Most days I chose to suck it up and just get through it. It was worth it because the money was good. Sadly that is often the case for women, we put up with far more than we should have to because we need to pay the bills.

Another common problem was men insisting I “come inside.” I would always lie and say I wasn’t allowed to, which would often piss them off. They would insist they “aren’t gonna hurt me” which is about the creepiest response I can imagine. If I tell you I can’t come inside and you won’t take no for an answer, you obviously have bad intentions. One guy started yelling at me after I refused to come inside three times. He said “I’m not gonna rape you, nobody wants your ass anyway.” I literally ran to my car while he continued screaming at me.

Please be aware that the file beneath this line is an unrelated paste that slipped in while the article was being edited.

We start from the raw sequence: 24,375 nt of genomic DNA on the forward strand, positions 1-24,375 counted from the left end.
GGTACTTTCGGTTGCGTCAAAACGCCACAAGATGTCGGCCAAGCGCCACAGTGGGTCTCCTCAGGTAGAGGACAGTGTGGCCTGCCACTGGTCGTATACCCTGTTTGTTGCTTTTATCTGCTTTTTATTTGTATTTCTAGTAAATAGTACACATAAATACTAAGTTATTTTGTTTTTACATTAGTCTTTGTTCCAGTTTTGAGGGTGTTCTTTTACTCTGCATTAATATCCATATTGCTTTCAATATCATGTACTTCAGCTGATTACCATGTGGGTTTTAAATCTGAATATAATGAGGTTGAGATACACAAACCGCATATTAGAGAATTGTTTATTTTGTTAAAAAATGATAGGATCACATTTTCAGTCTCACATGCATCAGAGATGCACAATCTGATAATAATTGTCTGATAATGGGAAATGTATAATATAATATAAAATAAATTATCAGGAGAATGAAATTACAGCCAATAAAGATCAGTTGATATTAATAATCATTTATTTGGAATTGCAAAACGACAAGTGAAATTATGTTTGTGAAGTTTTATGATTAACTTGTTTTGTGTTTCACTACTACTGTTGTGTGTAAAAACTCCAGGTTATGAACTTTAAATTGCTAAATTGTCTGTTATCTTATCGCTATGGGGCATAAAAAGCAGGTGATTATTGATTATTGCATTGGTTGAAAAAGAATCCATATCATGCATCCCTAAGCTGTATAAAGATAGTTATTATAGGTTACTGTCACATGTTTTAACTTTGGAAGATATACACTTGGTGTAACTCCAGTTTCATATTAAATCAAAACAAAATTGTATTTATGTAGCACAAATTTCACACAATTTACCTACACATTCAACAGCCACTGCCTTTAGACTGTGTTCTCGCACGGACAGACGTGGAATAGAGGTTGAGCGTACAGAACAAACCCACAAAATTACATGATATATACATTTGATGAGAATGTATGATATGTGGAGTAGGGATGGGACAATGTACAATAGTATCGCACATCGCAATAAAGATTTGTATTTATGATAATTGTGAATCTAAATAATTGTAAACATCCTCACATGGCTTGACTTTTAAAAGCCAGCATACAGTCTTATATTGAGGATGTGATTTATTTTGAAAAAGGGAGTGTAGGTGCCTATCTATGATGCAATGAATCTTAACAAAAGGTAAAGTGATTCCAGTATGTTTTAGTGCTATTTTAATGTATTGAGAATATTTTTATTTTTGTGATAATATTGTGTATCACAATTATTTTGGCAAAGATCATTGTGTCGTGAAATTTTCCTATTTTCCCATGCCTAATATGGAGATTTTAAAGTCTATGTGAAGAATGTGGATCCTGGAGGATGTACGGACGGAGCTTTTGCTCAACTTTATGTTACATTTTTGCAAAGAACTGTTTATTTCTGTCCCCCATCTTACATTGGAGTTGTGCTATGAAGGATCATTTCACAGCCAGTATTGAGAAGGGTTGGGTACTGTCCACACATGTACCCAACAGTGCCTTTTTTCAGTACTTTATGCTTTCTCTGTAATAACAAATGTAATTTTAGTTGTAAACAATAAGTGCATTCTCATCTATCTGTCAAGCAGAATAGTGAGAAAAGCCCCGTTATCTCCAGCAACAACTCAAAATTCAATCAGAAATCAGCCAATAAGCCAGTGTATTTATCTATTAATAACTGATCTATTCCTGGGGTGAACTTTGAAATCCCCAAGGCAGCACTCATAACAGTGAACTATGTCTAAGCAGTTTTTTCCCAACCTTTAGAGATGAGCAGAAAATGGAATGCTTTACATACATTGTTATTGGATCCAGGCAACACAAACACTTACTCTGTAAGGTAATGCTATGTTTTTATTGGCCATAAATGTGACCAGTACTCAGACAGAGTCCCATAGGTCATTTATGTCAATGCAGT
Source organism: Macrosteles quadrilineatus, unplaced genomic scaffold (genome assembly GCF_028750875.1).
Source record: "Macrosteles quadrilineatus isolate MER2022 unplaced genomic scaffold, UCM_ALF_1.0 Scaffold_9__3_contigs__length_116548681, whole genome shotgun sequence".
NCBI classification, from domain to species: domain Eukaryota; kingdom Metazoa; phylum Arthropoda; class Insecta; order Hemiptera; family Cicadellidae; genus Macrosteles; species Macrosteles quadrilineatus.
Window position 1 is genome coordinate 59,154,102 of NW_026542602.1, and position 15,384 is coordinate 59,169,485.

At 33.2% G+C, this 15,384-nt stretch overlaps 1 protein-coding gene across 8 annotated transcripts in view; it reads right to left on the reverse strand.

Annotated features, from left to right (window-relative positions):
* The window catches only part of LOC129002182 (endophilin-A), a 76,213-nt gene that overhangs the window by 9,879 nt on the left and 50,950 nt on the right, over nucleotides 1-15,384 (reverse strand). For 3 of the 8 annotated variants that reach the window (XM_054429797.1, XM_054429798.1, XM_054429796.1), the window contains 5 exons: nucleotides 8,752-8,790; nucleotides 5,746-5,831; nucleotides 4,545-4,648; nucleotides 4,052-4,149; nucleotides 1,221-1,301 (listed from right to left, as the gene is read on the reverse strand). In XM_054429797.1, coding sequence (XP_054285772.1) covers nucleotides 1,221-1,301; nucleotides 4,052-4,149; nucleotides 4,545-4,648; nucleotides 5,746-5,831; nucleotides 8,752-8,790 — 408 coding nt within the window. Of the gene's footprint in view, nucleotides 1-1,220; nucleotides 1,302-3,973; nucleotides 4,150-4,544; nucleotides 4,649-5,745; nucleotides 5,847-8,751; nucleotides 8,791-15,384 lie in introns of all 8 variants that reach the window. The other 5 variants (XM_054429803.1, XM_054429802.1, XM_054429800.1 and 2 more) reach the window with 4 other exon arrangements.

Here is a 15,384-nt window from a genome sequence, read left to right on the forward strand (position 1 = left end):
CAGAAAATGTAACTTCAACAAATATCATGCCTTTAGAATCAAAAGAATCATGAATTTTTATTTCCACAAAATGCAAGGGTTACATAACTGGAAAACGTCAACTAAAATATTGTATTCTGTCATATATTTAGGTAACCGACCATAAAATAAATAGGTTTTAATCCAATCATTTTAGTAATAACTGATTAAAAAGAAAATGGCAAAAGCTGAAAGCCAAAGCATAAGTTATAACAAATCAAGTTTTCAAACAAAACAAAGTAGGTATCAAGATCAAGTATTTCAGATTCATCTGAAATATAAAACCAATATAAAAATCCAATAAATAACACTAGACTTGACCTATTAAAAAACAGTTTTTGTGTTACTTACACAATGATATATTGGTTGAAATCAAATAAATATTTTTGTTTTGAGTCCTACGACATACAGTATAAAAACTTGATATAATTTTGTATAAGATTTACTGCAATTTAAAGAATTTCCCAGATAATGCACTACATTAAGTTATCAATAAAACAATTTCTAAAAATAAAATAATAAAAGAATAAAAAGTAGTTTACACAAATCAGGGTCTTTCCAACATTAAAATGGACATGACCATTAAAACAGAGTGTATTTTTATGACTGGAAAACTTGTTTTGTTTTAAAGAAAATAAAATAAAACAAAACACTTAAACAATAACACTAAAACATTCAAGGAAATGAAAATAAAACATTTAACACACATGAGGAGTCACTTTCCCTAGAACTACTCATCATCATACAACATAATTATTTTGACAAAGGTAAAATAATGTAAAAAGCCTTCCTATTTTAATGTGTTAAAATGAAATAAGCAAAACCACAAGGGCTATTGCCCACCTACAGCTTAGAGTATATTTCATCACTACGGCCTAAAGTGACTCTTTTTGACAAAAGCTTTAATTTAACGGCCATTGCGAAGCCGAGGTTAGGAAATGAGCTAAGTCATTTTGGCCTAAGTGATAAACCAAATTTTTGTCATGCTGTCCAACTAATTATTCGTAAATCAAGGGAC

The one time I felt safe enough to come inside, it was a big fancy house in a nice neighborhood and the guys who answered the door were very polite and well dressed so I sort of assumed I was safe. Big mistake. Once I stepped inside they shut the door behind me and started offering me shots. I explained that I was driving and needed to head back to the store. They started making gang bang and rape jokes like it was no big deal. I started backing towards the door and when they saw how terrified I was they started apologizing and saying they were just kidding. In what world is that funny? In a man’s world, where they don’t spend their life in constant fear of being attacked or raped.